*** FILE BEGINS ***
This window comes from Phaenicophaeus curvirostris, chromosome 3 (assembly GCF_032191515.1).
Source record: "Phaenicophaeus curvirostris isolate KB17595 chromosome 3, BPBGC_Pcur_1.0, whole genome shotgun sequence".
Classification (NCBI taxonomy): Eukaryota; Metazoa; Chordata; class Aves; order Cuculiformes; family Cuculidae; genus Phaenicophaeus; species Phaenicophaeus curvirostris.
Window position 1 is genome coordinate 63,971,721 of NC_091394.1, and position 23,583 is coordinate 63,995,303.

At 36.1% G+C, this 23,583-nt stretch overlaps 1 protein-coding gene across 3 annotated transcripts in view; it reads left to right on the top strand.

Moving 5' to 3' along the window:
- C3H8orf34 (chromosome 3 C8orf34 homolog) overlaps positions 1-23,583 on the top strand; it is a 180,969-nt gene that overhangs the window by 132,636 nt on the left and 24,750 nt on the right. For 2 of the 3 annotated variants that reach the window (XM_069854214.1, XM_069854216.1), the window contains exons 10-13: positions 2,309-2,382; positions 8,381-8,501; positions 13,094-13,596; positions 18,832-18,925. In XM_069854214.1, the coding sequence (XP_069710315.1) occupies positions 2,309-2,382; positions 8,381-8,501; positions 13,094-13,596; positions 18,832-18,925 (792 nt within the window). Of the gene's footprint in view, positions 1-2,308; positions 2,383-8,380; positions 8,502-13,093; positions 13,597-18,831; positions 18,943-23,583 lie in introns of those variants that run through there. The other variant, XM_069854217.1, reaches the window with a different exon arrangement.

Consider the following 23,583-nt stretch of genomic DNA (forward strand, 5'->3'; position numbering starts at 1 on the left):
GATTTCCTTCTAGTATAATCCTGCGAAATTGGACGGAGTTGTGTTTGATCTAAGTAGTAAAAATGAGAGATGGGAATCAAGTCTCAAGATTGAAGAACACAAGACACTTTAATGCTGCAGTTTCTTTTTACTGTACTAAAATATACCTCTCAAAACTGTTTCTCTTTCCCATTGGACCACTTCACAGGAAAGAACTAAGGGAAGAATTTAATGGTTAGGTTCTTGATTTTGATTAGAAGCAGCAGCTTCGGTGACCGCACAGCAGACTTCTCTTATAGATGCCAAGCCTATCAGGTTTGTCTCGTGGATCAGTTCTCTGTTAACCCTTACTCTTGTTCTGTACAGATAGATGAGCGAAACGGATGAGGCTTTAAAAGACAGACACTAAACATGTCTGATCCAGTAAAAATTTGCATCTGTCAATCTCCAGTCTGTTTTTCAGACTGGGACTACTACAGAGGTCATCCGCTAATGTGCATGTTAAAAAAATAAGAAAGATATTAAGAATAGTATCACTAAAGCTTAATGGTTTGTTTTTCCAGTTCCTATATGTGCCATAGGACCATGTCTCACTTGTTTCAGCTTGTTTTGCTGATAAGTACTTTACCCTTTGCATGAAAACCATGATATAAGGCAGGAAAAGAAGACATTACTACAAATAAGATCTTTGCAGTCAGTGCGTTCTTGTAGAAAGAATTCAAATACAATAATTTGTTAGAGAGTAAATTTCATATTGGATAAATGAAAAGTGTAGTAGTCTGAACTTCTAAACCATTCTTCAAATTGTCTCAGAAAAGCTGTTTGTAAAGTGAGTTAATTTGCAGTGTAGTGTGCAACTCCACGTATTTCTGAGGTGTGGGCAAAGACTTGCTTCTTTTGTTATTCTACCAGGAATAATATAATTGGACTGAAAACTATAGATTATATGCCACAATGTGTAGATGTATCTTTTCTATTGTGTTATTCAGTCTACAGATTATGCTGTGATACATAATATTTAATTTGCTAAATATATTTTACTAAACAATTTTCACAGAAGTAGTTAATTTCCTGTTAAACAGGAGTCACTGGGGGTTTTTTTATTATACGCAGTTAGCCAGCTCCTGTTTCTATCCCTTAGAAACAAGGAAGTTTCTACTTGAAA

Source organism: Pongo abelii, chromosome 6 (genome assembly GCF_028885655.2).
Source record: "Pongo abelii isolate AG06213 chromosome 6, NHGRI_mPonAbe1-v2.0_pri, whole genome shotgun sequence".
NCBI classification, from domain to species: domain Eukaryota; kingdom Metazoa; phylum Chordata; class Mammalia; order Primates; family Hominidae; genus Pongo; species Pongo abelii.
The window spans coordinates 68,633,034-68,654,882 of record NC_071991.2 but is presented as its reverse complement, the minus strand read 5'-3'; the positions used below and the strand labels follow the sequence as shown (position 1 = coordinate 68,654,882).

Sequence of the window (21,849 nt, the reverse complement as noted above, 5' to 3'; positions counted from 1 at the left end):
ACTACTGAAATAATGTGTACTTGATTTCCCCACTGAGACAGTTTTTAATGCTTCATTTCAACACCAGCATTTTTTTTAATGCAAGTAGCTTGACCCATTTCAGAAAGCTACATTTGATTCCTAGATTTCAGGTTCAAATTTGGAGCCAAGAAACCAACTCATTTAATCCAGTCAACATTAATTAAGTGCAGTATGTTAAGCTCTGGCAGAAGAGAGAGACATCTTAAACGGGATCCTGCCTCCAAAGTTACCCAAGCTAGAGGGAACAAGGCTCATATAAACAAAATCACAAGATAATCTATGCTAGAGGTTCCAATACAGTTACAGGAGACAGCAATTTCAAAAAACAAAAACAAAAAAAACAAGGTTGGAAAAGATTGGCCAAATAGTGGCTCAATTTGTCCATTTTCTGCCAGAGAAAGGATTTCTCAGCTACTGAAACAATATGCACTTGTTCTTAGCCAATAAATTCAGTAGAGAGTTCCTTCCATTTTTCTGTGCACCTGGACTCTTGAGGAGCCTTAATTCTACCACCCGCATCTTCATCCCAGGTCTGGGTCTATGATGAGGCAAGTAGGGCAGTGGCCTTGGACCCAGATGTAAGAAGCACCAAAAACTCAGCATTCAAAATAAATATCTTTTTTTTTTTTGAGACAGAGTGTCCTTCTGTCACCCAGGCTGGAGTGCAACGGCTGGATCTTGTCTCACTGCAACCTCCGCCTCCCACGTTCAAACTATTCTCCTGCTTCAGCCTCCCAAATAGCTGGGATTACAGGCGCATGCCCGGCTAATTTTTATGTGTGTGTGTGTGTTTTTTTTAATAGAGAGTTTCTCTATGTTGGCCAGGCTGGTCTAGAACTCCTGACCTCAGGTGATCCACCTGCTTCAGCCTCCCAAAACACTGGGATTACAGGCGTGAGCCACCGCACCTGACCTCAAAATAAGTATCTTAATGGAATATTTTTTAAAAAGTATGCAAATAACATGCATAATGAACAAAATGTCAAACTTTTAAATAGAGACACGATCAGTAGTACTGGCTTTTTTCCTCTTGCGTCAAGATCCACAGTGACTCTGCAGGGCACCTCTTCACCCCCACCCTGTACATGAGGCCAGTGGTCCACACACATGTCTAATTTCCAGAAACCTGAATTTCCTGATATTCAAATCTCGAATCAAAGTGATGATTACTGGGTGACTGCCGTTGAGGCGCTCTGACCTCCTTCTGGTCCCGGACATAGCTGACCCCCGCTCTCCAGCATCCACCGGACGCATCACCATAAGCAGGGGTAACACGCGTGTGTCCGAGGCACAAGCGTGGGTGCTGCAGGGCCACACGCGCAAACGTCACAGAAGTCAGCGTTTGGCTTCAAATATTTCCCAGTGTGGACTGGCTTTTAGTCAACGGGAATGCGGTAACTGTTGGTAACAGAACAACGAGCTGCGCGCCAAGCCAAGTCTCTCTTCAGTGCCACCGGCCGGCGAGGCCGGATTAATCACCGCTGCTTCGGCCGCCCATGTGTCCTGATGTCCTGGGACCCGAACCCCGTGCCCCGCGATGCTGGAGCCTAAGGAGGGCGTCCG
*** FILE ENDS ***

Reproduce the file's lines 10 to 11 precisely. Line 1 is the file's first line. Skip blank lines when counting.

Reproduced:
Source organism: Pongo abelii, chromosome 6 (genome assembly GCF_028885655.2).
Source record: "Pongo abelii isolate AG06213 chromosome 6, NHGRI_mPonAbe1-v2.0_pri, whole genome shotgun sequence".